course and the feedback that we've received has been very
positive," she added.
Neither site is currently available to all University stu-
dents, but Hulswit said visiting AlcoholEdu.com is mandato-
ry for students at several other colleges.
Though more than 100 institutions - including Duke
University and the University of Massachusetts at Amherst
- are using the website, students here said they did not
know how effective it could be.
"Students know about the effects of alcohol and choose to
drink anyway," LSA junior Joe Bates said. "A website is not
going to change their minds."
A dozen University students have completed the course so
far, Hulswit said. Each student is required to pay the $20 fee
charged to the University by the website.
Like MyStudentBody.com - which is undergoing pre-
liminary testing at 26 universities nationwide, including

By Whitney Meredith
Daily StaffReporter
Recent University alum Jeremy Fischer upset
long-time Republican incumbent Richard Dun-
can in the race for representative in the state
House of Maine last Tuesday. The 22-year-old
Democrat said he will greatly contrast the 70-
year-old Duncan in his representation of his
hometown of Presque Isle, the 145th district of
Graduating just this past spring from the Uni-
versity of Michigan, Fischer majored in political
science and was a semi-finalist for the Rhodes
Scholarship Trust. While he was never involved
in student government at the University, he said
he always planned to run as a state representa-
tive. The variety of perspectives he encountered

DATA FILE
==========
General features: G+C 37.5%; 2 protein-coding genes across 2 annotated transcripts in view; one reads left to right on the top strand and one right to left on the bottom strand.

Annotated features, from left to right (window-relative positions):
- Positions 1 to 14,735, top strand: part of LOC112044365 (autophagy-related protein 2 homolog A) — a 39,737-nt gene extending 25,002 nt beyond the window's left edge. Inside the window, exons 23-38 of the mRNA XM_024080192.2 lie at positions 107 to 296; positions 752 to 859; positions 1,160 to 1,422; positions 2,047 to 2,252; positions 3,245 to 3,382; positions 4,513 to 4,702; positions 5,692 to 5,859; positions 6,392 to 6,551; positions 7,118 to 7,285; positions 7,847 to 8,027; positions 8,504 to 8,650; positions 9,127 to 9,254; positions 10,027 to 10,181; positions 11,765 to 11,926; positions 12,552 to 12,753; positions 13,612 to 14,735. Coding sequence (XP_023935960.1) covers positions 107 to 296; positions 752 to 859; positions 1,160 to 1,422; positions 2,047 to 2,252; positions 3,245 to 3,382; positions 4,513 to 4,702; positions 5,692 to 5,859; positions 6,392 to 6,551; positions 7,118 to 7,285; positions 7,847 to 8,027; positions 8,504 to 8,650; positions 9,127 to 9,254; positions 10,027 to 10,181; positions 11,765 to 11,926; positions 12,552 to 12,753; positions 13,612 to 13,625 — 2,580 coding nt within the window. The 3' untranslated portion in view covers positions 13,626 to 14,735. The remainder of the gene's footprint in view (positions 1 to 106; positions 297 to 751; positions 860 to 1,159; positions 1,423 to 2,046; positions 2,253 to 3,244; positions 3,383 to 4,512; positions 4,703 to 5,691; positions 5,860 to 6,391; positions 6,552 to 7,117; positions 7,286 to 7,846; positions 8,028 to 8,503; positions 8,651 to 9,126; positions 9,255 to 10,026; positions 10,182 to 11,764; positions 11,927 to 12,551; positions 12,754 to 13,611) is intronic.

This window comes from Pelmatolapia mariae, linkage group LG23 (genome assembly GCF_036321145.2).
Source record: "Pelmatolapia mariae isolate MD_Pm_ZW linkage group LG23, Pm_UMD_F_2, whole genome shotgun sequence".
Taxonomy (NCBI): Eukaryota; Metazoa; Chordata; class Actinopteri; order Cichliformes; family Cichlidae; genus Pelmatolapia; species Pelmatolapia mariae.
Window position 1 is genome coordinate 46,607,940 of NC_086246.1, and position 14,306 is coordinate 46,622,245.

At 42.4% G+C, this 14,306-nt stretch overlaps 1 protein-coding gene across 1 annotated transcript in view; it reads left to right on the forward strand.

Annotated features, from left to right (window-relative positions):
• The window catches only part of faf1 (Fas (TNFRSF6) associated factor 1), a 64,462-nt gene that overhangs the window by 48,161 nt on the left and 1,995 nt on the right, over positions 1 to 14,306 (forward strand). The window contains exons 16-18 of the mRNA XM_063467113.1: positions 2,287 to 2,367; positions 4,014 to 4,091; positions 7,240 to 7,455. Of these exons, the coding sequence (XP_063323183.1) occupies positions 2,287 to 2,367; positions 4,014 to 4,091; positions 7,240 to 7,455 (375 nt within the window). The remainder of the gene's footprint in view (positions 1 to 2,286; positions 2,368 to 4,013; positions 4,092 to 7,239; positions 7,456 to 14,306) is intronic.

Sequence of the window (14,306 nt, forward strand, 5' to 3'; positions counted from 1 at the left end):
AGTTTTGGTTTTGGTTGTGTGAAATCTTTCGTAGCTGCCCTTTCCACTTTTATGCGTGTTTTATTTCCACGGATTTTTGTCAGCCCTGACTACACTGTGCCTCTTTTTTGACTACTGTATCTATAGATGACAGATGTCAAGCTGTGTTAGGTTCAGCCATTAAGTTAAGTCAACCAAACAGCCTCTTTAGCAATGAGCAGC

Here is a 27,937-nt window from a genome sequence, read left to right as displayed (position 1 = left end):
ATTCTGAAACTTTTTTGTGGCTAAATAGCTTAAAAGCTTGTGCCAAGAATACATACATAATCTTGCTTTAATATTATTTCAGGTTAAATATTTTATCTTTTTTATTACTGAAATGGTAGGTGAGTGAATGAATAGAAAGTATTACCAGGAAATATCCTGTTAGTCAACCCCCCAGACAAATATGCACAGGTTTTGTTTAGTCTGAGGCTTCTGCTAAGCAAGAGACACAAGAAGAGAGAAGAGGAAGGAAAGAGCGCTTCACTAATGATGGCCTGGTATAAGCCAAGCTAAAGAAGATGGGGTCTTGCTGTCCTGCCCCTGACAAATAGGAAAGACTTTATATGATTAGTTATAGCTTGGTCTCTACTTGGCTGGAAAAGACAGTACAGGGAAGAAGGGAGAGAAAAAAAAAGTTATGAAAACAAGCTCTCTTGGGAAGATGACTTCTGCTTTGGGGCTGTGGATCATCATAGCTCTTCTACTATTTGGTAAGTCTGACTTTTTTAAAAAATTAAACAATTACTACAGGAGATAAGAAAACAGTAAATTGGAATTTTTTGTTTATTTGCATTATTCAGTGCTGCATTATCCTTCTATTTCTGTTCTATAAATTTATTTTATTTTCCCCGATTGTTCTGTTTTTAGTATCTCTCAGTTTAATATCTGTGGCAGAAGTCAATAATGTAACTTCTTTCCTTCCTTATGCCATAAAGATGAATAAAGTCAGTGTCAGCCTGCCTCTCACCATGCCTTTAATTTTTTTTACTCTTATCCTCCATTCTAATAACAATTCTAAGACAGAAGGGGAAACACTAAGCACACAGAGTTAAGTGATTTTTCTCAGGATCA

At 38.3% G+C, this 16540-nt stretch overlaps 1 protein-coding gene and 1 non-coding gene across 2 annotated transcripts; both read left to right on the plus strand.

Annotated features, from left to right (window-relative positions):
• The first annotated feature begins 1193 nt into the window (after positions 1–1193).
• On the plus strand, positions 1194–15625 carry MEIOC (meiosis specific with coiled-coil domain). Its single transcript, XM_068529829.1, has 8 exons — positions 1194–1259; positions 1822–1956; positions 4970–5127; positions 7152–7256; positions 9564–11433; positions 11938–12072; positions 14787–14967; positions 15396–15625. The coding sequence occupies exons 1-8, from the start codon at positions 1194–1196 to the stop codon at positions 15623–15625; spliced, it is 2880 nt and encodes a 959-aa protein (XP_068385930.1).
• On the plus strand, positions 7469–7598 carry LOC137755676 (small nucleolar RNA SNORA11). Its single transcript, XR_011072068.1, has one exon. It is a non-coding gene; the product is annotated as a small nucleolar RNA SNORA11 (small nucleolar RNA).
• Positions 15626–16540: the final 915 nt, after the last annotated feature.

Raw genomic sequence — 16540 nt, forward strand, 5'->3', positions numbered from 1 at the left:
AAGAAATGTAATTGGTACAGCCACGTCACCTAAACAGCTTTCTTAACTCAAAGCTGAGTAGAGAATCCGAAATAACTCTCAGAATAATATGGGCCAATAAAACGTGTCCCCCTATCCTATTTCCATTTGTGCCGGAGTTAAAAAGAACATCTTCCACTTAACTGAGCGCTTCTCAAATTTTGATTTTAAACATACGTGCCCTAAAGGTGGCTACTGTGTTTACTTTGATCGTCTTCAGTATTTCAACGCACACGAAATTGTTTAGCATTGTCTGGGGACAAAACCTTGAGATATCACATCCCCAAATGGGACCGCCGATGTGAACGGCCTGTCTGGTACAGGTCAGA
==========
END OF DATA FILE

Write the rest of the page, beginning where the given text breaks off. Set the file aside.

and opportunities he experienced at the Univer-
sity influenced the approach he will take as rep-
resentative, he said.
Fischer spent summers working in Washing-
ton, where he established a connection with
the current governor of Maine, Angus Spring,

on vacation, Fischer went home to pursue his
"I went to every door twice. It was a lot of
houses and a lot of time, but I met lots of people
and it was a great opportunity," he said.
Going to more than 6,000 houses in five
months, Fischer attributes his victory to hard
"Voters liked my energy and my work effort,"
Fischer said.
He said that by interacting with the people in
his district he not only increased his popularity,
but he also increased his awareness of issues rel-
evant to his district. As a result, he gained a
powerful perspective on their problems.
"I had some idea of their problems, but didn't
have a personal side to it. When a person tells
you that they must choose between heating oil,
food and prescription drugs, you get a perspec-
tive you don't have when simply leading a nor-
mal life," Fischer said.
Moreover, the young Democrat is one of the
youngest representatives in the history of the
Maine House and the legislation he plans to

During the 54th night of their God Loves Ugly tour, the Opus